Frederic Wehrey

Senior Associate
Middle East Program
Wehrey’s research focuses on security affairs, civil-military relations, and identity politics in North Africa and the Gulf.


PhD, International Relations, St. Antony’s College, University of Oxford
MA, Near Eastern Studies, Princeton University


Arabic; English


Frederic Wehrey is a senior associate in the Middle East Program at the Carnegie Endowment for International Peace. He focuses on security affairs, civil-military relations, and identity politics in North Africa and the Gulf. His most recent Carnegie publications include U.S.-Arab Counterterrorism Cooperation in a Region Ripe for Extremism with Michele Dunne (2014), Ending Libya’s Civil War: Reconciling Politics, Rebuilding Security (2014), and A New U.S. Approach to Gulf Security (2014).

His commentary and articles appeared in the New York Times, Washington Post, Foreign Affairs, the Atlantic, Washington Quarterly, Current History, Survival, Sada, the Journal of Democracy, Small Wars and Insurgencies, the Christian Science Monitor, Financial Times, and the Chicago Journal of International Law. He has been interviewed by major media outlets such as the New York Times, Washington Post, the Christian Science Monitor, PBS NewsHour, NPR, BBC, and CNN. He routinely briefs U.S. and European government officials on Middle East affairs and has testified before the Senate and the House of Representatives.

He is the author of a book exploring Sunni-Shi’a relations in Bahrain, Saudi Arabia, and Kuwait, entitled Sectarian Politics in the Gulf: From the Iraq War to the Arab Uprisings (Columbia University Press, 2013), which was named one of 2014’s Top Three Books on the Middle East by Foreign Affairs magazine.

Prior to joining Carnegie, he was a senior policy analyst at the RAND Corporation. Wehrey is also a twenty-year veteran of the active and reserve components of the U.S. Air Force, with tours across North Africa and the Middle East, including Iraq, where he earned the Bronze Star in 2003.

He holds a doctorate in International Relations from Oxford University and a Master’s in Near Eastern Studies from Princeton University. He studied Arabic at Cairo University, the University of Jordan, and the Yemen Language Center in Sana’a.

  • Columbia University Press December 17, 2013
    Sectarian Politics in the Gulf: From the Iraq War to the Arab Uprisings

    Although religious differences and regional influences play a role, the rise of sectarianism in the Gulf is ultimately rooted in longstanding problems of governance and elite manipulation of Sunni-Shia identities.

  • Carnegie Endowment for International Peace April 17, 2013
    Perilous Desert: Insecurity in the Sahara

    The Sahara suffers from a perfect storm of weaknesses. Foreign assistance that relies exclusively on counterterrorism will only exacerbate the problems.

  • June 24, 2015 Washington, DC
    The Fragile Sahel: Transnational Threats and Sustainable Solutions

    Long neglected by outside powers, the Sahel region stands at the strategic nexus of a number of growing challenges facing the African continent, Europe, and the wider Middle East.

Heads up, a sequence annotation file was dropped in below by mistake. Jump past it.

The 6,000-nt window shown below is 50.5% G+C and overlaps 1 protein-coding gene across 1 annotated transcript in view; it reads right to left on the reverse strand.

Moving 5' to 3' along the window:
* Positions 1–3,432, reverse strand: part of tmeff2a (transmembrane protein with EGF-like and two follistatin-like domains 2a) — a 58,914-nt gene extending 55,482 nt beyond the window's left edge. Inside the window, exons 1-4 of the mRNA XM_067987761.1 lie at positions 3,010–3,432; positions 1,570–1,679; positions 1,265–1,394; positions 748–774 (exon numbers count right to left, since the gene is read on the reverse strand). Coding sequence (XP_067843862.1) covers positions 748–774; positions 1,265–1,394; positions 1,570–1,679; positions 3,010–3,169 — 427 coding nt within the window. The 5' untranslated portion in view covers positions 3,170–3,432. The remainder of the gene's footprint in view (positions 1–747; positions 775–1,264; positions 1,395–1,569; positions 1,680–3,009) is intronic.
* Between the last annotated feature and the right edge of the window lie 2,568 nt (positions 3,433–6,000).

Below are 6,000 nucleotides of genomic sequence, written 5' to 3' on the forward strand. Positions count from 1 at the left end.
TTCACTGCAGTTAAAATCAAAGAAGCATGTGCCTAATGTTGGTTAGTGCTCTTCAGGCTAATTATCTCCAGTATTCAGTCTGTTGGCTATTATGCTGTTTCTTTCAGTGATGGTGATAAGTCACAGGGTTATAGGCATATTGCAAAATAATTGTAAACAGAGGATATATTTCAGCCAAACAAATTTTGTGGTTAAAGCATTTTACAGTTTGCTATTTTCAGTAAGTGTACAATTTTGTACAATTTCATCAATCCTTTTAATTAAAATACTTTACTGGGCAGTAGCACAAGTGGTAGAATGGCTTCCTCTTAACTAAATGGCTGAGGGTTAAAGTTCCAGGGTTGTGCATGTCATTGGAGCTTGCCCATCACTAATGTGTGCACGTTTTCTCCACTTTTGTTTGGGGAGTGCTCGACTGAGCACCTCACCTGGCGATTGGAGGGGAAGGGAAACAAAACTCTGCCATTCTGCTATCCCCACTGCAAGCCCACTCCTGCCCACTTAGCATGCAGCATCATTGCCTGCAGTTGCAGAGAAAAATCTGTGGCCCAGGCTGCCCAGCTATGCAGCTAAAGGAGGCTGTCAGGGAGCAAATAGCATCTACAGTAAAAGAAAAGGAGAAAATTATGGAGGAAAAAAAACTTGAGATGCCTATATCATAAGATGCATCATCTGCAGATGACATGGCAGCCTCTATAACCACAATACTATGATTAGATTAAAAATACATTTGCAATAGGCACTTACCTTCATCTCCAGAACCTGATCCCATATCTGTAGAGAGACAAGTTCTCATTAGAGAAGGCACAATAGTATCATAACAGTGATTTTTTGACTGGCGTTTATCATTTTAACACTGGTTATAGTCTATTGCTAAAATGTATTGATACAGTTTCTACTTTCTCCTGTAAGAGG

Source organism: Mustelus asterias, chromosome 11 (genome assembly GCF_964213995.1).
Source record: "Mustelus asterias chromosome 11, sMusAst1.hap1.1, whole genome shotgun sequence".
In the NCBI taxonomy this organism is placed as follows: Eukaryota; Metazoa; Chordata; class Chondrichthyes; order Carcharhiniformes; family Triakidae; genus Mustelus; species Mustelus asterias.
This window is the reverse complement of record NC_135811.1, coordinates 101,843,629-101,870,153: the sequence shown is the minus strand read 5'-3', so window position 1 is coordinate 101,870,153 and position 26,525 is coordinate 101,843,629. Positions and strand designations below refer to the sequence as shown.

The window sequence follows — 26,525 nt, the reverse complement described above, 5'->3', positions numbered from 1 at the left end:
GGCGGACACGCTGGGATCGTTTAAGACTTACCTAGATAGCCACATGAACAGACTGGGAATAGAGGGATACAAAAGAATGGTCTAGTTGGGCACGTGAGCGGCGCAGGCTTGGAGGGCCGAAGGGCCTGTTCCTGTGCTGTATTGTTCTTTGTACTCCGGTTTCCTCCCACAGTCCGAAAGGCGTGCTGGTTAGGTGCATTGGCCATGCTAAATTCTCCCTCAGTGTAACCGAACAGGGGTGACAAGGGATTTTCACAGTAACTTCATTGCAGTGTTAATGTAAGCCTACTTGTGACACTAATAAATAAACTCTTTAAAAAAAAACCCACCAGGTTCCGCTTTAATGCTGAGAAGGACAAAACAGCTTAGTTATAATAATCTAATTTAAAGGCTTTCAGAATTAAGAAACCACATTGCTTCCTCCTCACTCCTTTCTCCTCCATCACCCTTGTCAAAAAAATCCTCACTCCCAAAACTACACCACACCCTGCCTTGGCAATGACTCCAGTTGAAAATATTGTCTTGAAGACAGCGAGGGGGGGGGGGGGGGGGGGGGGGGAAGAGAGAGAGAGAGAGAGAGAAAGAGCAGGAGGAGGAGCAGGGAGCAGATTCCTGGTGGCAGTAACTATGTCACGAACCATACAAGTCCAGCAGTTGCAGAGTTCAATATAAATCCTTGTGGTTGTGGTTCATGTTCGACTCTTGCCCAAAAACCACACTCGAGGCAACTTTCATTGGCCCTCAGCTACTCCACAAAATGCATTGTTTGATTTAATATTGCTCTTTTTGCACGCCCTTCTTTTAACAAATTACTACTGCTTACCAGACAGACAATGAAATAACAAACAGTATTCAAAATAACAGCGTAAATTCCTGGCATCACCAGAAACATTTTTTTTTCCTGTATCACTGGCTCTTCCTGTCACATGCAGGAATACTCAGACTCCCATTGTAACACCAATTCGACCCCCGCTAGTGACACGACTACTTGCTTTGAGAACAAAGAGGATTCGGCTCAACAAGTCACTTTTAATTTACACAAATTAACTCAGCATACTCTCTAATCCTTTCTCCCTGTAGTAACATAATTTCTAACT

• April 21, 2015 Washington, DC
    Building Peace in Libya: A Conversation with Wafa Bugaighis

    As the conflict between Libya’s political factions drags on, its humanitarian and economic crisis deepens. Meanwhile, the Islamic State is exploiting the vacuum wrought by the fighting and the absence of coherent, capable institutions.

  • April 13, 2015 Washington, DC
    The Regional Implications of the Deal

    It remains to be seen whether the Iran nuclear deal will encourage Tehran to pursue a more aggressive foreign policy in the Middle East, with potentially significant regional consequences.

  • April 13, 2015 Washington, DC
    The Iran Nuclear Deal

    What are the short and long-term obstacles to finalizing and sustaining a nuclear deal with Iran, and how would a U.S.-Iran nuclear détente impact ongoing conflicts and long-standing alliances in the Middle East?

  • March 12, 2015 Washington, DC
    Libya’s Revolution and Its Aftermath

    More than three years after the fall of former leader Muammar Qaddafi, Libya is wracked by worsening civil war, foreign intervention, and the rise of transnational terrorism groups like the self-proclaimed Islamic State.

  • March 3, 2015 Washington, DC
    Future Trends in the Gulf

    Amid a region beset by civil wars and terrorism, the Arab states of the Gulf Cooperation Council are facing growing challenges from an increasingly youthful population, aging rulers, economic pressures, and a new information environment.

  • January 29, 2015 Beirut عربي
    Transitions and Security in North Africa: External and Internal Factors

    Four years after efforts to topple authoritarian regimes in North Africa, the road to democratic governance is still incomplete.

  • November 24, 2014 Washington, DC
    Jihadist Movements in Afghanistan, Syria, and Iraq: Inevitable Rise or Policy Failure?

    How has U.S. policy failed to anticipate current developments of jihadist movements from Afghanistan to Syria?

  • November 3, 2014 Washington, DC
    From Hizbullah to the Islamic State

    From humble beginnings in the 1980s, Hizbullah’s political clout and public perception have trended upward, thanks to a communications strategy that has adapted to changes in the local and regional environment.

  • October 29, 2014 Washington, DC
    The Iran Factor and Regional Calculations

    This panel assessed Iranian interests and influence in the region in the context of the fight against the Islamic State and the continuing Syrian civil war.

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